I went to my local council’s customer service centre this morning. The service was broken, and it worked much better. That’s a slightly odd finding, with some interesting implications.

I wrote about the same experience a couple of years ago, when everything was working as it was designed to, including the fiendishly clever automatic ticketing system:

Having got a ticket, the next thing is to wait. That turned out to be very confusing – numbers were called apparently randomly, so both giving no indication of progress up the virtual queue and making it impossible to know whether your number had been called or not. I assume that there was a process going on of assigning cases to appropriately skilled staff members, and so in practice several queues running not just one. That’s perfectly sensible, but would be a lot less confusing for customers if the queues had distinct number ranges. To make matters worse, one of the display screens showed ticket numbers in the queue – but only some of them. If the number one higher than mine has been called, and if my number doesn’t appear on the screen, should I start worrying that I have missed my turn? As it turns out, no, I didn’t need to have worried, but it was hard to be sanguine at the time.

None of that was working this morning, so we were each given a raffle ticket instead. There was still more than one queue going – tickets for booked appointments seemed to be in a different sequence from the walk in customers, and customers were still being allocated to appropriate specialist staff, but it was a far simpler system than the normal one – and as a result, it was far clearer what was going on.

picture of a crumpled raffle ticketSo kudos to Lambeth for having effective contingency arrangements in place and for managing to look unruffled while  implementing them. And while I am being nice about them, even more kudos for the open and positive response which Raj Mistry gave to my earlier post – a model of its kind.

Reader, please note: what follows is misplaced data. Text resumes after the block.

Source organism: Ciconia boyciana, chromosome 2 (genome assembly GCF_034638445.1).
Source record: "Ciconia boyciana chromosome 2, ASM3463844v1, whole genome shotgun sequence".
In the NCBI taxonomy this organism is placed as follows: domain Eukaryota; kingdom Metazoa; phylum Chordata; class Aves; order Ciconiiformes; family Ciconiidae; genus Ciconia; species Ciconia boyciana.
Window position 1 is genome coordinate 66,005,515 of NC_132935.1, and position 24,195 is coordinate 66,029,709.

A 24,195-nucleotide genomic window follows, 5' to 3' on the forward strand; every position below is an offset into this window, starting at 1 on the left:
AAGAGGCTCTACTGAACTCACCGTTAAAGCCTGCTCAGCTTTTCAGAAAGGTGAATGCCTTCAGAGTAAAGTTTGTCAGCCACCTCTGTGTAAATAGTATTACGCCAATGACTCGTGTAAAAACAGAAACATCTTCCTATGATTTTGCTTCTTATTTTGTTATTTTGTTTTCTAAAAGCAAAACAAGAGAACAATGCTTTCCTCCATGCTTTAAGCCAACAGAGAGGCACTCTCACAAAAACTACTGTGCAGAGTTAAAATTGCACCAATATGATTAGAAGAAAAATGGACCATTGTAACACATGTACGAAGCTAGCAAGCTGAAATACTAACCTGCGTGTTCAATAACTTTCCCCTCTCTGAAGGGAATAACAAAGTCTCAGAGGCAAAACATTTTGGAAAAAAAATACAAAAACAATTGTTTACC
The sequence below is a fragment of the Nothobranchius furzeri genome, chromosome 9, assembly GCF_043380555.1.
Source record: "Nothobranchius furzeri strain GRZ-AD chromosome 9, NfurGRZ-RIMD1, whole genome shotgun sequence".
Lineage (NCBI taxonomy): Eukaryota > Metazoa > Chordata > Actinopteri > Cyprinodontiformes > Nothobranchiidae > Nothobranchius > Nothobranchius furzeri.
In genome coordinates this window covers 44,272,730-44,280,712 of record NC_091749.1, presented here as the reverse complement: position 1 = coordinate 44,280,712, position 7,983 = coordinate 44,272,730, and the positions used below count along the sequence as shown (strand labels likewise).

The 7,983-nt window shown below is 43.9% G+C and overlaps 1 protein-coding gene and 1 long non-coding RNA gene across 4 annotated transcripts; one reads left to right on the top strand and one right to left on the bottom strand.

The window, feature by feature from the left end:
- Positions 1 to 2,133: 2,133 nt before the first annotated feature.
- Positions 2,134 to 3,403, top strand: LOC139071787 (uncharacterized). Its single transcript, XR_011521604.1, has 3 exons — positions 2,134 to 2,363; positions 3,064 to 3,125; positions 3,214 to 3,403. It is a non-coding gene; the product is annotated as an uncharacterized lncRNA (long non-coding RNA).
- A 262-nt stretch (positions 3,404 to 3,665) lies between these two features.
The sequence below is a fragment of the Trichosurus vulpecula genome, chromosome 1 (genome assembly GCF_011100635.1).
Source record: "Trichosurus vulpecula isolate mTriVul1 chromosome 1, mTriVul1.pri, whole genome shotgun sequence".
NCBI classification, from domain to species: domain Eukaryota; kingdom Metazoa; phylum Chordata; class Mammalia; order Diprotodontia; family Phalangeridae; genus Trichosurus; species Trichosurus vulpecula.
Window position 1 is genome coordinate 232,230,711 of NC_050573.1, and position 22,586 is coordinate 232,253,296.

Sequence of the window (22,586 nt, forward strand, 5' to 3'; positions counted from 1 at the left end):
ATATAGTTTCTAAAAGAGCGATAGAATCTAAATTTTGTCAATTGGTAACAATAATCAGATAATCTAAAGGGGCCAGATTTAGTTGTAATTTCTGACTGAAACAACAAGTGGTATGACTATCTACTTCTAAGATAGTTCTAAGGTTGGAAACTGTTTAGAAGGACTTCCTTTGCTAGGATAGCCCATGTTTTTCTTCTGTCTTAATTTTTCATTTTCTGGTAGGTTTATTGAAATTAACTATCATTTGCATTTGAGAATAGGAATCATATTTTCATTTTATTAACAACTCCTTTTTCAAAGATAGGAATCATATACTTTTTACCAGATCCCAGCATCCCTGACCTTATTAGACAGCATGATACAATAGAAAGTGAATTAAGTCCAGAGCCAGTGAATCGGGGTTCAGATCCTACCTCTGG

But back to today. How is it that the fallback service could feel better than the normal one? From a customer perspective, it made things simpler, clearer and more personal, with no obvious drawbacks. From Lambeth’s point of view, there was a bit of extra overhead in managing customers to agents. More subtly, and potentially more expensively, there might have been longer agent waiting time between customers.

Today, raffle ticket in hand, we sat and waited for our number to be called. So far just like the normal system. But what happened next was close to miraculous: the numbers were called out in sequence. That has an extraordinarily powerful effect. In the normal system, there is only one annoucement that carries any meaning for each person, the one which calls their number. In the raffle ticket system, every announcement carries meaning:

  • if the number called is lower than mine, I am reassured that I haven’t missed anything and have a sense of how much longer I might have to wait
  • if the number called is higher than mine, I know I have missed an announcement and need to call for help
  • and when the number is mine, I will be relaxed and ready to act on it, because in effect it comes at the end of a countdown.

That really matters, because as this infographic on the psychology of queuing reminds us, little things can make a big difference. There is a risk that attempting to optimise by being over elaborate can have unforeseen – and unseen – consequences which are not easy to detect from observing what may well appear to be a smoothly running service.

Or to be simpler still, if there is less noise, there can be more signal.